Now, to the controversial technique. Yes, Ferber does recommend allowing a child to cry. "Ferberizing" a child is no fun at all. But you don't let the child cry and cry and cry; you perform an appropriate bedtime ritual (stories, hugs, whatever works for your family), then firmly leave. When the child cries, you wait 5 minutes (or as long as you can bear to), come in, tell the child that you are there, you love it, but it is time to go to sleep, and then leave again. You do not repeat the bedtime ritual. You lengthen the interval between visits. The important things are (1) reminding the child that it is not abandoned and (2) allowing the child to fall asleep without your presence. Most parents find that they have only one or two bad nights before the child learns to go to sleep alone.
I used Ferber twice; once when my 7-month-old was completely unable to go to sleep without a several-hour ritual, and once when I was heavily pregnant with my second child, and my 3-year-old woke up (and woke me) every few hours from 9PM to 2AM. In both cases, Ferber's techniques saved my sanity.
If you never need this book, I'm glad for you. If you prefer a family bed, mazel tov. If you have problems sleeping, read the book, and decide it isn't for you, that's great. But if you have a child whose sleep patterns are keeping the household sleep-deprived, read this book before you decide it can't help you.
My only problem with this approach is that it assumes that it is "normal" for a child to sleep in a separate room from the parent.
If by normal, we mean "common practice" then yes, it's normal. But if by normal, we mean natural ... then I am far from convinced.
I can't give references, but over the years I've read/heard too many reports about the low incidence of cot death etc in societies where communal sleeping is the norm. These societies are also usually closer to nature in many other ways as well.
We seem to be trying to find ways to let people continue behaviours which are convenient, rather than natural.
It would be difficult for me to say anything bad about this book. It has saved us several times with Alex, "The Boy Who Would Not Stay Asleep". Billy, his brother, also had minor problems 'getting' to sleep and with pacifiers - Ferber has solutions for that as well.
A must for parents. If you don't want to use his methods, fine, but you should at least read the book and learn about his theories of sleep for young children.
This book stopped me from going insane. My son went from no naps, a two hour going to bed ritual, only eight hours in bed per night, and getting up two or three times per night to sleeping twelve hours per night and taking an hour long nap every day. And it only took three days! People called my cruel, using the methods described in the book; but my son went from grouchy and unhappy to a happy, playful boy in just under a week. It took my wife and I two weeks just to learn how to sleep through the night again.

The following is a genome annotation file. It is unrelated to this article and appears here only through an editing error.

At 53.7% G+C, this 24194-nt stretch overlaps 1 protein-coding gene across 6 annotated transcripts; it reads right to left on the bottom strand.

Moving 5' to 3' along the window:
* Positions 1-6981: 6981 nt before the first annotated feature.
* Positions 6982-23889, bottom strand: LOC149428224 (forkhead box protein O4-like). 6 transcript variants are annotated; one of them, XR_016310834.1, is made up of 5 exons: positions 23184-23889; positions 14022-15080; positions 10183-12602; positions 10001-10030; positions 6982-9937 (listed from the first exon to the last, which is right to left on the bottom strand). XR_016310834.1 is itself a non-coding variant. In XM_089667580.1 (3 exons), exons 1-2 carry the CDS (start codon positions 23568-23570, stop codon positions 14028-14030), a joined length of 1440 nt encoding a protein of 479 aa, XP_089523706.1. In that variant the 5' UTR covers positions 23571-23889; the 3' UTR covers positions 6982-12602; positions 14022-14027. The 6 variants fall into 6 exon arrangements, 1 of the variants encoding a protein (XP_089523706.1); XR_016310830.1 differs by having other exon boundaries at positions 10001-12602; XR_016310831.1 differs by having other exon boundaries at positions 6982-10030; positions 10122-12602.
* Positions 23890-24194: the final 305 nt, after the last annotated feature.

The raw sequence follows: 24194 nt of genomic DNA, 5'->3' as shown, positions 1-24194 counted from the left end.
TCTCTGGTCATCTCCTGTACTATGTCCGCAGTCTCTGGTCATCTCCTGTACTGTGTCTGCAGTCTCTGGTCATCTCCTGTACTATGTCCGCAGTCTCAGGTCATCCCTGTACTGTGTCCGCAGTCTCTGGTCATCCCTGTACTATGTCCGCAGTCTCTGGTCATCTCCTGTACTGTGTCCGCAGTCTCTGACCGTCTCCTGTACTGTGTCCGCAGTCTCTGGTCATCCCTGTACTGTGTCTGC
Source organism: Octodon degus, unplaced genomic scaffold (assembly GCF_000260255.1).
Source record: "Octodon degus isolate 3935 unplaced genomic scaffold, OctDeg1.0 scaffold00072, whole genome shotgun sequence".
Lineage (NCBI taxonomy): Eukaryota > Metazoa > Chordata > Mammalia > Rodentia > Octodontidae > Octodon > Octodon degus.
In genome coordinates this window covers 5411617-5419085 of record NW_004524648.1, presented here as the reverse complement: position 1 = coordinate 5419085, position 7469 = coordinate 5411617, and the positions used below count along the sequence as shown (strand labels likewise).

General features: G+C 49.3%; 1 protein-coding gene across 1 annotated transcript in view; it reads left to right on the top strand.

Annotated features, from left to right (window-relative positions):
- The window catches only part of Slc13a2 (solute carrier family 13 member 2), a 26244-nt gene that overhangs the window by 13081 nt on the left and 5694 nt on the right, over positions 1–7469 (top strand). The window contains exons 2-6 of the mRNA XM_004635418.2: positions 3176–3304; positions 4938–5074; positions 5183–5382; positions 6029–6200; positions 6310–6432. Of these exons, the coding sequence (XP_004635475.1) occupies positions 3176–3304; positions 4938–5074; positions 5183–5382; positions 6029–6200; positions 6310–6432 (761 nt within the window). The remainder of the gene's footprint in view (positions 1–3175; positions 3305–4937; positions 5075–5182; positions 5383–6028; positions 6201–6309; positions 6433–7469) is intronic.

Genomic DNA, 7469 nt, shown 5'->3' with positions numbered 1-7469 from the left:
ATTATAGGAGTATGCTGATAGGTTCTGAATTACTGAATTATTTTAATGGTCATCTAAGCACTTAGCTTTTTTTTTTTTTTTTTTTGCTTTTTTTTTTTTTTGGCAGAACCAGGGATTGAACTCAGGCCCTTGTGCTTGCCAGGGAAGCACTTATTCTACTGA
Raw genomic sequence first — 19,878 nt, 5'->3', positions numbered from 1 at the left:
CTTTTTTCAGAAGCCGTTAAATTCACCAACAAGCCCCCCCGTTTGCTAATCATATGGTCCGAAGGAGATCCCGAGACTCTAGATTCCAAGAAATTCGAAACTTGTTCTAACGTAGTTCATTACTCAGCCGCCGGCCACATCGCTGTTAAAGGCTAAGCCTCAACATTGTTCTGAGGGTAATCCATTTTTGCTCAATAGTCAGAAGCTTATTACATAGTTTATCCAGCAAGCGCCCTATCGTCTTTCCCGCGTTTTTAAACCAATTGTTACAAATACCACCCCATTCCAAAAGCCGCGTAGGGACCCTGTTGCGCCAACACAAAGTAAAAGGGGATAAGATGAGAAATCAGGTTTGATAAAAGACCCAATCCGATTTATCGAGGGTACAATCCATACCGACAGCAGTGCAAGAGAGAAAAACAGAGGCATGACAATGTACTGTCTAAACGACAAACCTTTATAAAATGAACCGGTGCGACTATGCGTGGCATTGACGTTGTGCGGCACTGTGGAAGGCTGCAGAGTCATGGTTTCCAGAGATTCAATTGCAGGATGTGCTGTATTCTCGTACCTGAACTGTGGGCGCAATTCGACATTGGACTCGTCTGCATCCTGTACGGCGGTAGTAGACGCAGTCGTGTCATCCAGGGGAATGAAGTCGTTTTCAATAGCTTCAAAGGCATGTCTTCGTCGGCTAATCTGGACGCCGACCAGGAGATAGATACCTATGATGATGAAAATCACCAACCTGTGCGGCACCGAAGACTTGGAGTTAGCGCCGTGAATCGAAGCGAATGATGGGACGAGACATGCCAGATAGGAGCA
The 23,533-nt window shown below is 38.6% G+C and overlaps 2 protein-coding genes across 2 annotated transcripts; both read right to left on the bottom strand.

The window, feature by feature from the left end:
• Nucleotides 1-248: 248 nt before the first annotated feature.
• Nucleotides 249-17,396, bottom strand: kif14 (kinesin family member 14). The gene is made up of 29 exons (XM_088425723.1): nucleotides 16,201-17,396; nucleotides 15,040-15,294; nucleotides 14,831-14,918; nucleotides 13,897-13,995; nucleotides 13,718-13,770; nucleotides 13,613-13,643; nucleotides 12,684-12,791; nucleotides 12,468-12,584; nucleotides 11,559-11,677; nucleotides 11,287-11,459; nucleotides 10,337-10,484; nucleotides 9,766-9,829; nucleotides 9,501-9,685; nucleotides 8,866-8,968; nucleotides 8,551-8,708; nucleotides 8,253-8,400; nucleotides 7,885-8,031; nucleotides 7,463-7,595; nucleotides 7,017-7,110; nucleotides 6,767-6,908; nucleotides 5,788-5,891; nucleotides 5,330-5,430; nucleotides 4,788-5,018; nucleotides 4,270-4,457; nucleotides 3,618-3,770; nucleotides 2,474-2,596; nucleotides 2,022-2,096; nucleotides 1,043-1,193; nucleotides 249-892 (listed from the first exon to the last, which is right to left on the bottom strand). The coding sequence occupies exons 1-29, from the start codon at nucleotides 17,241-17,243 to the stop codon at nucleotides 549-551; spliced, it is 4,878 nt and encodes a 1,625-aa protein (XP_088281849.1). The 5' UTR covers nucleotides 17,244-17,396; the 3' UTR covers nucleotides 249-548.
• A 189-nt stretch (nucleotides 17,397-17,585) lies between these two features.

Ditto here on the sanity thing! We used it in 1987 for our first child. I think it was invaluable in training US (esp. my wife :) in helping the child deal with 'somewhat painful' realities, and convincing us that 'there really are things that we know to be good and true and that the child feels unhappy about'. BTW she was about 2 at the time. Subsequent children (3) were almost a non-issue because the concepts were applied much more gently but much earlier.
Wow. Every once in a while I'm amazed to find something in wiki that I have totally missed. I had no idea this discussion was here.
We too, have used Ferber's book. It worked very well. Also, we've been referring back to it recently since Nathaniel has begun sleepwalking over the last couple of months. Get it if you have young children.
For a different - less harsh - approach, see Nighttime Parenting by Dr. Sears [ISBN 0452281482
I wouldn't describe Ferber's approach as harsh at all. It's firm but a very measured and loving approach.
Dr. Sears' approach, often called the FamilyBed
, is IMSNHO, a better approach, given what we know of pre-industrial human societies. -- Pete Hardie
A friend told me that he tried this method - 1st 5 minutes, then 10, then .... after a couple of weeks my friend had trained HIMSELF to suffer 2 hours before going to his kid .... NissimHadar
On a related note, I have inherited some code recently that has about 50 calls to the Sleep() function - most of them occur inside loops. Quite annoying to weed them all out one by one.
Part of a potential PartnerPatternsLanguage